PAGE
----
The following are some standard definitions that help you measure the range of losses possible in the event of damage to your business.
A building includes the building or structure itself, as well as inside and outside fixtures, permanently installed machinery and equipment, and equipment used to service the building. This includes refrigeration, cleaning, cooking and other equipment.
Business Personal Property
The furniture and fixtures, machinery and equipment, stock and other personal property owned by the insured and used in the business. Also includes labor, materials or services furnished or arranged by the insured on personal property of others, use interest of the insured as a tenant in improvements and betterments made to the premises, and leased personal property for which the insured is contractually responsible to provide coverage.
Personal Property of Others
Contents, business personal property, and any other property, excluding real property, not owned by the insured.
Improvements & Betterments
Represents the insured’s interest in improvements and betterments made to a building occupied but not owned by the insured. Coverage for this property may be written separately on the policy by showing a limit for it on the declarations or by including it in the business personal property limit. Remodeling an existing building to meet the functional requirements of the operation is expensive and represents a real insurable interest.
Applies to direct loss or damage by flood to buildings and their contents on either a replacement-cost or an actual cash-value basis. Coverage is available in standard markets through difference in conditions (DIC) forms or with other coverage forms developed by individual carriers and written only in select areas. In areas declared eligible by the Federal Insurance Administrator, agents and brokers may arrange for insurance directly with the National Flood Insurance Program or with participating insurance companies.
Loss or damage caused by earth movement is excluded by all three primary causes of loss forms. Coverage for earthquake damage is available in three different ways. The earthquake cause of loss may be included by using an earthquake cause of loss form. A difference in conditions (DIC) policy may be purchased with earthquake as a covered cause of loss, or a separate earthquake policy may be purchased from a nonstandard insurance company. The first two options are the most cost effective, but the nonstandard market may be the only place to obtain this coverage in certain earthquake-prone areas or with certain types of properties. Deductibles are usually expressed as a percentage of the amount of insurance and range from 1 percent to 10 percent.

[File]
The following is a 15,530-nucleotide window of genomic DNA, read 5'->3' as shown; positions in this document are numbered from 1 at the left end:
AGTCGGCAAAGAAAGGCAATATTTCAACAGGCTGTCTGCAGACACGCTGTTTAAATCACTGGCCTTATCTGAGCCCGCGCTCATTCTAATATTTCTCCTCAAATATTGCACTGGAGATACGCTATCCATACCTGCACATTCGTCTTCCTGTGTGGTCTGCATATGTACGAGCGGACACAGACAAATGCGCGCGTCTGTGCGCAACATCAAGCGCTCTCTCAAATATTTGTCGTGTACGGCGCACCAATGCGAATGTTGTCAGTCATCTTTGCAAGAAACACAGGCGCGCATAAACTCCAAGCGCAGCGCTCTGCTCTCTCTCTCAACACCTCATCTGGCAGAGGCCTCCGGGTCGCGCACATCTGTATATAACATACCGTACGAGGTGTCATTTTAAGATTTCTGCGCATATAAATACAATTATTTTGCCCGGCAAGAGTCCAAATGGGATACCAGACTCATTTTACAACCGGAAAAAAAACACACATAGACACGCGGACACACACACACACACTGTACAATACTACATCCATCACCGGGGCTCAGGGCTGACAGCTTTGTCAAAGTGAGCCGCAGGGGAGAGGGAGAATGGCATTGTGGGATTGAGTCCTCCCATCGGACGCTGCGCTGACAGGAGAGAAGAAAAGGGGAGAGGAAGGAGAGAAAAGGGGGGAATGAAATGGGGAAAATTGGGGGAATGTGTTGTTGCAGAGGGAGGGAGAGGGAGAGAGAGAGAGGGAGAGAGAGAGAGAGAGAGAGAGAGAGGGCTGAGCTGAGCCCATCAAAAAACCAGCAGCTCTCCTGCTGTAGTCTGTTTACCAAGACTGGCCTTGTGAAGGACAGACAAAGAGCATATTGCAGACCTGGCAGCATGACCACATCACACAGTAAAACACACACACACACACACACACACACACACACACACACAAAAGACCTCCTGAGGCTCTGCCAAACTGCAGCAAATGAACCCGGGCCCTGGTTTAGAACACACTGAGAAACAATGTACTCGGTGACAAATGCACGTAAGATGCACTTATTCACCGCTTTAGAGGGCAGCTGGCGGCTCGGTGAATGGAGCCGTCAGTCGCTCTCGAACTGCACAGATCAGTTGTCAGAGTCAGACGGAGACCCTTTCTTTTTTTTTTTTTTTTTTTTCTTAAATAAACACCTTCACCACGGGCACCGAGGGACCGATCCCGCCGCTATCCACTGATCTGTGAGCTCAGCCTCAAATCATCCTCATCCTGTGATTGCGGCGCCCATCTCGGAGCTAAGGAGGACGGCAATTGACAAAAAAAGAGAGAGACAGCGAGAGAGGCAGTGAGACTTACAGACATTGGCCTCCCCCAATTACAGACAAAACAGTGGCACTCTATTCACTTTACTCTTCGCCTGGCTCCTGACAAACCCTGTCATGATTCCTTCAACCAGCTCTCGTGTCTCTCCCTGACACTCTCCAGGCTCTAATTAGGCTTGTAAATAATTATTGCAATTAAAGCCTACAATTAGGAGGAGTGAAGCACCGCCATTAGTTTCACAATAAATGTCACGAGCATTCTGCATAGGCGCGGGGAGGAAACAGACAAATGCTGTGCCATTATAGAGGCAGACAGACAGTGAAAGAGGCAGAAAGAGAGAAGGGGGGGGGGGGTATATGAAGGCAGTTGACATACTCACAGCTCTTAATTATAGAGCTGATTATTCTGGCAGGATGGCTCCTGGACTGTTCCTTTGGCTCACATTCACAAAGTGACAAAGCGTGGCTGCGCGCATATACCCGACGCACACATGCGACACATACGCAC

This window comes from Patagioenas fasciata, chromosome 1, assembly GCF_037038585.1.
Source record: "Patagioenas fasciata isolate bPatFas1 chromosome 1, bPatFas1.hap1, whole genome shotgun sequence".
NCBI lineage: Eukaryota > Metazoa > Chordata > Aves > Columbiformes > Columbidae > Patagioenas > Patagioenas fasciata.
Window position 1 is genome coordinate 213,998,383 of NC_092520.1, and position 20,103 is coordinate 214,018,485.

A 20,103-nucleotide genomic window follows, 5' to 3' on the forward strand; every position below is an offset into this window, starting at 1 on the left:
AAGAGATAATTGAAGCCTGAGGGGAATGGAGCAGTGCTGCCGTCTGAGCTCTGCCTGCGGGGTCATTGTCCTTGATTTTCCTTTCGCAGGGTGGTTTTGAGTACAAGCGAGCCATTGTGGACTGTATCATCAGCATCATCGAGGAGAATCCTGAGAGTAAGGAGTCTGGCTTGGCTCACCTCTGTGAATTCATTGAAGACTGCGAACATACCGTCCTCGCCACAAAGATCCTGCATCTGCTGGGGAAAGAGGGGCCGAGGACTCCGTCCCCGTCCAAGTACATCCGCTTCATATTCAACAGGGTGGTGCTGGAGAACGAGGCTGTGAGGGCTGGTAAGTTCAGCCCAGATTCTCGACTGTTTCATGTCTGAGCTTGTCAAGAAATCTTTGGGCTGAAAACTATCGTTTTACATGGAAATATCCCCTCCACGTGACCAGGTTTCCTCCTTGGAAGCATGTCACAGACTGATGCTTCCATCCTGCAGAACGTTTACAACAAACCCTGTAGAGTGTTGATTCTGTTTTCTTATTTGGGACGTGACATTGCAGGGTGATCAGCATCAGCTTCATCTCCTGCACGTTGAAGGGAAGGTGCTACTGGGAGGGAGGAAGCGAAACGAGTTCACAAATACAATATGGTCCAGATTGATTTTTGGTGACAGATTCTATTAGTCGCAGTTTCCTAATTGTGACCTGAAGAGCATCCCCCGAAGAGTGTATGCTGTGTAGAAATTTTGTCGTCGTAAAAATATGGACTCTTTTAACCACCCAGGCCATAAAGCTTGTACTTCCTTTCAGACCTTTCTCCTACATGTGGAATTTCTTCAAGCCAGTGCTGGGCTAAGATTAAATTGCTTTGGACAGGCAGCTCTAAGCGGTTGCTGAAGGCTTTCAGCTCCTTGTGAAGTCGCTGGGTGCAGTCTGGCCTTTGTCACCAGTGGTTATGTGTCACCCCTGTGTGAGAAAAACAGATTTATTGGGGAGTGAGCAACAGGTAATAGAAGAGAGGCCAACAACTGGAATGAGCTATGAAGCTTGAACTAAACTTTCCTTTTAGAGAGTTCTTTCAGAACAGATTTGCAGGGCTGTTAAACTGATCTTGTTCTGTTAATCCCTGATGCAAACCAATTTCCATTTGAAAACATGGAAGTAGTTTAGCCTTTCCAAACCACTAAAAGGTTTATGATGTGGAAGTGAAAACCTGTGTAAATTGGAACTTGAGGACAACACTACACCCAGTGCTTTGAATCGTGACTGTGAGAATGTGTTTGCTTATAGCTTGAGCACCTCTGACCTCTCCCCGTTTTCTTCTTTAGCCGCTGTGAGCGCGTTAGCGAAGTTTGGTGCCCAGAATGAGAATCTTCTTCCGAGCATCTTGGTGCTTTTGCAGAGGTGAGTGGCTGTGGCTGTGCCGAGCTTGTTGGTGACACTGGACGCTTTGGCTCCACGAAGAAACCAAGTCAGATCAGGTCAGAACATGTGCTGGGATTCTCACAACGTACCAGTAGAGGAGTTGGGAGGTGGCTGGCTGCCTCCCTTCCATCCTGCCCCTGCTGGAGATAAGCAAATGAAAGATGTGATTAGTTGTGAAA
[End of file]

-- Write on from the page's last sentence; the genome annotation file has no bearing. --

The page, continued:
This is a time-element coverage, which pays for loss of earnings or income when business operations are interrupted, curtailed or suspended due to property loss as a result of an insured cause of loss. Also covered are loss of rents and rental value. Extra expenses incurred to continue operations at another location are included as long as they reduce the total amount of loss.
Pays all sums required for an insured to get back in business as soon as possible, without regard to the income to be generated by the return to business. This includes, but is not limited to, transportation fees when using next-day service instead of normal shipping schedules, any surcharge to put a rush on a purchase order, or special set-up fees charged for a manufacturing order. When money can be used to properly re-open a business, those expenses are paid under this form. This coverage should be considered in cases where no business income loss will be sustained but where considerable extra expenses will be needed in order for a business to resume operations, regardless of the circumstances.
Ordinance or Law Coverage
A property endorsement that provides the insured the option to purchase coverage for three types of common building ordinance or law requirements, which apply after an insured has suffered a physical damage loss, such as fire. These ordinance or law damages are normally excluded in standard property coverage forms. The coverage available in this endorsement represents the cost to demolish the undamaged portion of the building, to replace with superior construction as required by law, and to clear the land of debris after demolition.